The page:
Baseball Card collecting can be fun and rewarding. It can also be frustrating and expensive, especially if you are new to the hobby. Baseball cards have been around since 1868, a sports store used them as an advertising tool. The collecting hobby has been around for 150 years and they have issued hundreds of millions of cards in that time. A new collector has a lot of scope when deciding what to collect.
- How does a new collector start?
- what can they collect?
- What sort of collection do they want?
- Do they stick with one manufacturer?
Hopefully, this series of articles will help answer these questions and more.
Cracker Jack card produced circa. 1915.
Where to start?
The first question you need to ask is, how and where do I start? If you are a baseball fan this question is probably easy to answer. You may already be a fan of a team and a player, but this doesn’t apply to all collectors.
As a newcomer to the baseball card collecting hobby, don’t buy everything available, you couldn’t afford it. The first thing is to set yourself a budget and stick to it, whether it’s per week or month, don’t deviate or your spending will get out of control.
Here are a few examples of the costs of buying new cards, using the latest Topps product (2021):
- Hobby Pack 14 Cards £6.00
- Jumbo Hobby Pack 46 Cards £21.00
- Blaster Box 98 Cards £25.00
- Hobby Box 336 Cards £108.00
- Jumbo Hobby Box 460 Cards £187.00
(These prices are not consistent and may vary depending on the seller)
As you can see the cost of buying new cards can be expensive, so sticking to a budget will keep it affordable. So are you going to collect a player, a team, a year or a manufacturer?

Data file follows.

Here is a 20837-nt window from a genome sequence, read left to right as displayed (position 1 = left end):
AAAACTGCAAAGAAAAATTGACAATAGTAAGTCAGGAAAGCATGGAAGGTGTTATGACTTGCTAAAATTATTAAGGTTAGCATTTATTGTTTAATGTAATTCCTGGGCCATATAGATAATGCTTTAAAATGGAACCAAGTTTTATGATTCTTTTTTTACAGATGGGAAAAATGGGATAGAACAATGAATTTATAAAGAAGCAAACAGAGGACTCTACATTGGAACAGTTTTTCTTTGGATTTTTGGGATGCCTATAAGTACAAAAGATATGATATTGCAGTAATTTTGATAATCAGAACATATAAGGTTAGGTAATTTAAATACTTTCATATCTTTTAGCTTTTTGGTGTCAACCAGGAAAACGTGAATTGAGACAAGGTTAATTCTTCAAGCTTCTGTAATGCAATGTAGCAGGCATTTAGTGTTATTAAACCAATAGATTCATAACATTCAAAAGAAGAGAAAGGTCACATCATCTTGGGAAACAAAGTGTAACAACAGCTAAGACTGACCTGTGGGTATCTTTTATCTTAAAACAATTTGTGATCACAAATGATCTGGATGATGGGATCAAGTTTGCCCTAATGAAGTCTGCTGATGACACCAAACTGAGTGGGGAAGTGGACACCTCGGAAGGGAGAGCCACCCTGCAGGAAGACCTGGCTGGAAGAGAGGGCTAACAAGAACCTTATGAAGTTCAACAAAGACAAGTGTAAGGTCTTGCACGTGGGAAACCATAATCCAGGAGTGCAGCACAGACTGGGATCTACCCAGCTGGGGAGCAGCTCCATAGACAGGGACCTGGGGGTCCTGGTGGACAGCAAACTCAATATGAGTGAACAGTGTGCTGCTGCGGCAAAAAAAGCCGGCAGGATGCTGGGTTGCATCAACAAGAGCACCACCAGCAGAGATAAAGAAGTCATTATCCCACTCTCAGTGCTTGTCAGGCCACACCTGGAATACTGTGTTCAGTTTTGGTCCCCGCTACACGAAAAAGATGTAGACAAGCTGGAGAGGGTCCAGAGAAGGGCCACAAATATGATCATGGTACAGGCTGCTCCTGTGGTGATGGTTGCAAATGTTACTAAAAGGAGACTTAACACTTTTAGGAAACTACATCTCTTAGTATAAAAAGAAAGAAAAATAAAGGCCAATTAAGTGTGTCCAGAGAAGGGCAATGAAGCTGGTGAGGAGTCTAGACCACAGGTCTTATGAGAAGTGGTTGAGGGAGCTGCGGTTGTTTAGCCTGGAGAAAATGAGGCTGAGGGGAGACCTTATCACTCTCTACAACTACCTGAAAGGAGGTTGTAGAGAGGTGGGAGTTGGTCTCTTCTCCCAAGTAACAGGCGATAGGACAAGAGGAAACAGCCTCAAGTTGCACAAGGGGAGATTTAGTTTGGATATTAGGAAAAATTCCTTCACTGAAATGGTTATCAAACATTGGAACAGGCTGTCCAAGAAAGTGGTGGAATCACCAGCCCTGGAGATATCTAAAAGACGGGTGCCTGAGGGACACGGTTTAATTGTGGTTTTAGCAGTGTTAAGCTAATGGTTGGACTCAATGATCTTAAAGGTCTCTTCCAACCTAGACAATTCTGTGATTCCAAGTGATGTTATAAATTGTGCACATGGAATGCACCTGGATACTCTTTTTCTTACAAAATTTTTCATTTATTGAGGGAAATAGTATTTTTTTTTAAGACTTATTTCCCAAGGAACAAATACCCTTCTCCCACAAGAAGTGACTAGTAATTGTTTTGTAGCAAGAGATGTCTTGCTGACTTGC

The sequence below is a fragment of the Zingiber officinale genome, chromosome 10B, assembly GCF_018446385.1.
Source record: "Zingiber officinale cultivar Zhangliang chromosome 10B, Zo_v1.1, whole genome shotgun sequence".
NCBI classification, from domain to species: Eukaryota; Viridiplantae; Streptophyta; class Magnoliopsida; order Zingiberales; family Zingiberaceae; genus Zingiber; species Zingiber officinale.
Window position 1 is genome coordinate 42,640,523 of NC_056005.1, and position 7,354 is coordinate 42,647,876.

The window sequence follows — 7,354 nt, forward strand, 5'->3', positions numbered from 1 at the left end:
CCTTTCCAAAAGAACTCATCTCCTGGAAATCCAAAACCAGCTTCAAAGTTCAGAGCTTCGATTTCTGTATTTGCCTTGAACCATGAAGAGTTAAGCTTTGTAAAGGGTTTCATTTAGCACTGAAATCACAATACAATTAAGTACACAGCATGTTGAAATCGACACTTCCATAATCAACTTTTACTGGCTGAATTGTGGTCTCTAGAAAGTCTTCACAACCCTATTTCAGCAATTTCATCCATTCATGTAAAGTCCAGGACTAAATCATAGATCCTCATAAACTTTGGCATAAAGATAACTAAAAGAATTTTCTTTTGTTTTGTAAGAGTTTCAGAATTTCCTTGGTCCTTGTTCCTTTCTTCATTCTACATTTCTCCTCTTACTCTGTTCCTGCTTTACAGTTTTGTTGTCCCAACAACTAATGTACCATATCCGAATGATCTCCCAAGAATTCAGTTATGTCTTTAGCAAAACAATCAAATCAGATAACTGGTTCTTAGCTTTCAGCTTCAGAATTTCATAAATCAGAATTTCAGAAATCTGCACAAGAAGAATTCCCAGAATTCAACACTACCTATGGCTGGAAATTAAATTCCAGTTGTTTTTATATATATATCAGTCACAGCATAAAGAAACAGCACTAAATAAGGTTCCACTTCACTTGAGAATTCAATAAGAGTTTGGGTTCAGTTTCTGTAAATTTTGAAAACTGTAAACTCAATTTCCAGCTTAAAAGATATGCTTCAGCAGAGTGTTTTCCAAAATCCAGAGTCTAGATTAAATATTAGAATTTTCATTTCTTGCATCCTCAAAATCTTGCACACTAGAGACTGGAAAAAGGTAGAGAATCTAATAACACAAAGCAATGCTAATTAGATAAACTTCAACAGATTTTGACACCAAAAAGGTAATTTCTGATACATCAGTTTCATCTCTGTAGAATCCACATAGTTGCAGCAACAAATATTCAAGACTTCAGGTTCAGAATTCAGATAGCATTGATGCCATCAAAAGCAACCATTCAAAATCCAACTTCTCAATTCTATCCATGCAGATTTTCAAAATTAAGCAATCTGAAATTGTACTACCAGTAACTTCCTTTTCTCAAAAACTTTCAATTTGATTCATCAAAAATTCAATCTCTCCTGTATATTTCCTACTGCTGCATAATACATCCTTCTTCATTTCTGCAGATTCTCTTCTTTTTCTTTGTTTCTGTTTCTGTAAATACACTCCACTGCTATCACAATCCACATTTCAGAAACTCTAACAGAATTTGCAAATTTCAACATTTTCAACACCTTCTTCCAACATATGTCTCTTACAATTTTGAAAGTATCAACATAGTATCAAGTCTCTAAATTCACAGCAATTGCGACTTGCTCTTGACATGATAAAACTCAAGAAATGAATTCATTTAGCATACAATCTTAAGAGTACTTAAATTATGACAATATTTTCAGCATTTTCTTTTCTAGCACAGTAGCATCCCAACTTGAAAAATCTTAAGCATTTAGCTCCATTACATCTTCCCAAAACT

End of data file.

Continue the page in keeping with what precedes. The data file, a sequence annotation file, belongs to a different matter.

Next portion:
Topps 2021 Baseball Card packs
A Player Collection
If you decide to start collecting an individual player then you are starting on a long, but rewarding road. A star player will have thousands of cards to collect, you can literally see how this player grows over the length of his career.
You can just collect the cards for this player as they appear, randomly, or you could set goals. A good example for instance is collecting all the cards from his rookie year first, then his second year etc. There are other goals you could set to collecting this player (check out Jon Matthias’ site about Tony Gwynn cards and his post here).
A Team Collection
Collecting the cards for a specific team can also be a long road, but with all roads, they do come to an end. Some teams have a long history, Chicago Cubs, New Yankees and the Boston Red Sox to name a few, some teams have moved in their histories, such as the San Francisco Giants (New York Giants) or the Los Angeles Dodgers (Brooklyn Dodgers).
A team collection could be collecting one card for each player in the franchise’s history, perhaps a player from every World Series team, maybe the team set from each Topps base set or even collecting the Hall of Fame inductees for your team. These are just a few of the variations available to you.
A Set Builder (Manufacturer)?
Many collectors concentrate on building a particular set, for a single year and by a single manufacturer. There are only a handful of manufacturers today, much less than 10 or even 20 years ago.
The first thing to know about set building is the terminology: